Haha I love causing a stir! Sorry for the delayed reply; I’m realizing it was unwise to post a question right before traveling (still am through October, so will continue to be spotty). This is all incredibly useful! I really appreciate you squaring off some of my internal definitions.
To answer some of these questions though, we make a variety of tools that help patients stay adherent to their medication, and track how well they’re doing. There’s a ton of apps that do this kind of thing, but we’re sort of unique in the space for using physical devices. Event sourcing came up as a possible solution to ease the transition away from a monolithic architecture towards microservices. The transition is still in experimental stages, but so far we’re really impressed by the kinds of things it seems to be able to enable!
So in rough order:
- A device will only have 1 patient, but a patient may have multiple devices (rare, but some folks do it)
- Most of our patient base have long-term treatment plans, so they use the devices for a while (months to years), and then send them back for decommissioning, generally when the drug is no longer indicated. From a data perspective, the device is not reused.
- The device collects adherence data, which needs to be associated back to that patient.
For the follow up questions, because of the logistics of certifying devices, and getting them sent to the patient, the physical process enforces a strict order of
device data populated ->
patient data populated ->
shipping / activation. On the data side, we operate with the assumption that that’s always true, but I have considered weird scenarios where it breaks down (e.g. I’ve been lobbying for us to work with safe injection sites where patients would necessarily be anonymous). Building for those cases isn’t getting dev time atm tho.
The solution I’ve got right now which seems to work well is that there are 3 separate streams:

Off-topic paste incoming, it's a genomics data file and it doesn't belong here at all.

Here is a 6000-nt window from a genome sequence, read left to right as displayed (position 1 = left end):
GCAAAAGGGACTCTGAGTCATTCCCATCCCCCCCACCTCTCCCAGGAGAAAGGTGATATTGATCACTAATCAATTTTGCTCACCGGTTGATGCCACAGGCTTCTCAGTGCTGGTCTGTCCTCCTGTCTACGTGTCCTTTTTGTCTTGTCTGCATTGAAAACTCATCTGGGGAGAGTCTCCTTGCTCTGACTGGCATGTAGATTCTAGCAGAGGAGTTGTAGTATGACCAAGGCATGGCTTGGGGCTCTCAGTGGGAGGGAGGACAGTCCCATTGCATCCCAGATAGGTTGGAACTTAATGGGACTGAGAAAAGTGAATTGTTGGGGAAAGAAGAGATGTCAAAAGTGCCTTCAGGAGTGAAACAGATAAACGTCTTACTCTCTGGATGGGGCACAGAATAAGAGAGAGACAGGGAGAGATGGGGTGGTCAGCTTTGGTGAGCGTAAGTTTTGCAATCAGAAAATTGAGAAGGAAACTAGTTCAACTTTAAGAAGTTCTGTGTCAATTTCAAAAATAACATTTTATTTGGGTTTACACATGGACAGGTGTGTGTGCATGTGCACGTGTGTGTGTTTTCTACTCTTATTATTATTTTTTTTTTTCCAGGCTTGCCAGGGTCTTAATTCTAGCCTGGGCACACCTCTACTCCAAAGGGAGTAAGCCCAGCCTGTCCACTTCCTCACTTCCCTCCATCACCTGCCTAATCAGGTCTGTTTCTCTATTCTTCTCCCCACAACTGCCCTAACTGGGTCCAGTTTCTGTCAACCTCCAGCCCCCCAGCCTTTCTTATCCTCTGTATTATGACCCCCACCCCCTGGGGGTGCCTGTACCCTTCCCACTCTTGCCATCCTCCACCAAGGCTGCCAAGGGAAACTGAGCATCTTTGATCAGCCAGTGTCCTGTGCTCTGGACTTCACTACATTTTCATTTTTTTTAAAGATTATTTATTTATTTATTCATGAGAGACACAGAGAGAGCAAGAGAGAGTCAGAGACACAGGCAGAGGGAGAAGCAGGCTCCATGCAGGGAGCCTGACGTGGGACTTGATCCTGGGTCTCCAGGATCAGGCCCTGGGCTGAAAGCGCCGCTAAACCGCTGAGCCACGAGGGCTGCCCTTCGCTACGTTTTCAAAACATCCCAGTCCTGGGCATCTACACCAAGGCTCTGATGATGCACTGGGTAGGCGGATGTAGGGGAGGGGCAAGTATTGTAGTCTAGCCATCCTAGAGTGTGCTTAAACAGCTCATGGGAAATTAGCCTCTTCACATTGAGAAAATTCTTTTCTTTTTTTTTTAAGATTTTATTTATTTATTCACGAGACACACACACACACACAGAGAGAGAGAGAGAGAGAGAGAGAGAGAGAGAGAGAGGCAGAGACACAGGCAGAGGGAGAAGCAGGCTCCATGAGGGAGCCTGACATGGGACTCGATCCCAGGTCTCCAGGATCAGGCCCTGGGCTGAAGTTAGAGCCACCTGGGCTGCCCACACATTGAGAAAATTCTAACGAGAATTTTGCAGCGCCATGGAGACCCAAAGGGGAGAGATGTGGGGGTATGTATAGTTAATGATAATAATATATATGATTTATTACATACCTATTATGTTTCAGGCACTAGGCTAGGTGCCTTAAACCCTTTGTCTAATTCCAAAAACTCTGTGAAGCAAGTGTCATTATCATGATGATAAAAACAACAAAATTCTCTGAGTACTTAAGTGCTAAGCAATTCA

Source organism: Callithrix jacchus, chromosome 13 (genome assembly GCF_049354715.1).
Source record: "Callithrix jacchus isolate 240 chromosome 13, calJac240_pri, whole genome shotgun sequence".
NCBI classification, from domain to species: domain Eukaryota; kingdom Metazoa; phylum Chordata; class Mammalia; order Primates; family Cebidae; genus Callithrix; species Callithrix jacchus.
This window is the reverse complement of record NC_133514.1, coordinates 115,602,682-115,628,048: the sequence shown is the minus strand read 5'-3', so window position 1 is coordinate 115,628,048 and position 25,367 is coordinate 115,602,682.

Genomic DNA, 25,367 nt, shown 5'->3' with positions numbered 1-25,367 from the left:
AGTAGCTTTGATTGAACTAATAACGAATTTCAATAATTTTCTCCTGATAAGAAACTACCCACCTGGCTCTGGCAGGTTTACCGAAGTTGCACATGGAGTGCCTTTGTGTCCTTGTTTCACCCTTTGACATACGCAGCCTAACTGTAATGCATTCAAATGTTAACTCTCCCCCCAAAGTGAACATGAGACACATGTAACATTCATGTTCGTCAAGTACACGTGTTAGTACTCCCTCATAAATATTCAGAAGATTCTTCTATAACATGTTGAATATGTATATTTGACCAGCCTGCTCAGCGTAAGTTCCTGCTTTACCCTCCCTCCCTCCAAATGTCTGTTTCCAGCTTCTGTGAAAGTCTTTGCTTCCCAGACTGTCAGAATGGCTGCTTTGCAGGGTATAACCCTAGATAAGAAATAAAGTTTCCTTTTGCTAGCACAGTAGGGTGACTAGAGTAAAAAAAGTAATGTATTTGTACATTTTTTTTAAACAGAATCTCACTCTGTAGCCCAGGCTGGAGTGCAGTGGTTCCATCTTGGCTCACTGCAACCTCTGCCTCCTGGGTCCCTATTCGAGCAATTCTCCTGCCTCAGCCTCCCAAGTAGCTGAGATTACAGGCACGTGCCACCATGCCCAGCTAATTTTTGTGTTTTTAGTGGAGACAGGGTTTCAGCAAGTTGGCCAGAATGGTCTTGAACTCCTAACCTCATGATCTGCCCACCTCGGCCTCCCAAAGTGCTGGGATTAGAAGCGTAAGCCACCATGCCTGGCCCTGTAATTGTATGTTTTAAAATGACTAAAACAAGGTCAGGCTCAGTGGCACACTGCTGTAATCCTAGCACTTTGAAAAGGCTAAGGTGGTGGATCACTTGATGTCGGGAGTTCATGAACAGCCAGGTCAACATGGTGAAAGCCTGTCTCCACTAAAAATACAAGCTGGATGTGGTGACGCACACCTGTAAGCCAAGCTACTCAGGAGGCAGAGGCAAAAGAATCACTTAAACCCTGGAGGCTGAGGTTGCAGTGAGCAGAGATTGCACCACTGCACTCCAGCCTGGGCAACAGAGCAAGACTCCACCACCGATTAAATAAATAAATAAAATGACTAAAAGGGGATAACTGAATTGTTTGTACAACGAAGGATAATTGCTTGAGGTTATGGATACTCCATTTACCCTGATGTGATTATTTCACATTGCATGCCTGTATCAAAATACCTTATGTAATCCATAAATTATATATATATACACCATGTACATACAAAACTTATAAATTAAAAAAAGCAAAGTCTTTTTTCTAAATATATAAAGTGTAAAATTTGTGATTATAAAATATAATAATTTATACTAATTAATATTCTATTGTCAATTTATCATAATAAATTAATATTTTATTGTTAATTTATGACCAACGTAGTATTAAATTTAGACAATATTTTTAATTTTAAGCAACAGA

I’ve then built a projection (in Go, connected to a persistent subscription to
patient_device_mapping event type stream) that pushes a LinkTo of the mapping into the patient and device streams. The source of truth is still the
patient_device_mapping stream, but from the perspective of a projection reading the streams, it’s obvious what’s going on. With the exception of the LinkTo events, these are each instance streams.
Post-mapping, our patient events actually include the device ID in the metadata (this predates experiments with ES), so I’ve also experimented with a version that skips the LinkTo and just watches for the change in metadata while reading the patient stream. In the lifecycle of a patient / device, mapping events don’t happen often (for a device, it’s literally twice: mapping and unmapping), so writing 2 extra events once in a while doesn’t feel like a high cost, and I prefer the explicitness of “this thing happened” showing up as an event in the stream, rather than promoting metadata to be part of the data model.
After talking this out, I suspect the “most correct” version of this is to leave the patient and device streams alone, and have
patient_device_mapping events trigger the generation of a new derived stream
patient_device that includes everything in the patient, device and mapping streams. I’ll play with that, probably this weekend, and see how I like it.
Thank you so much for all the help!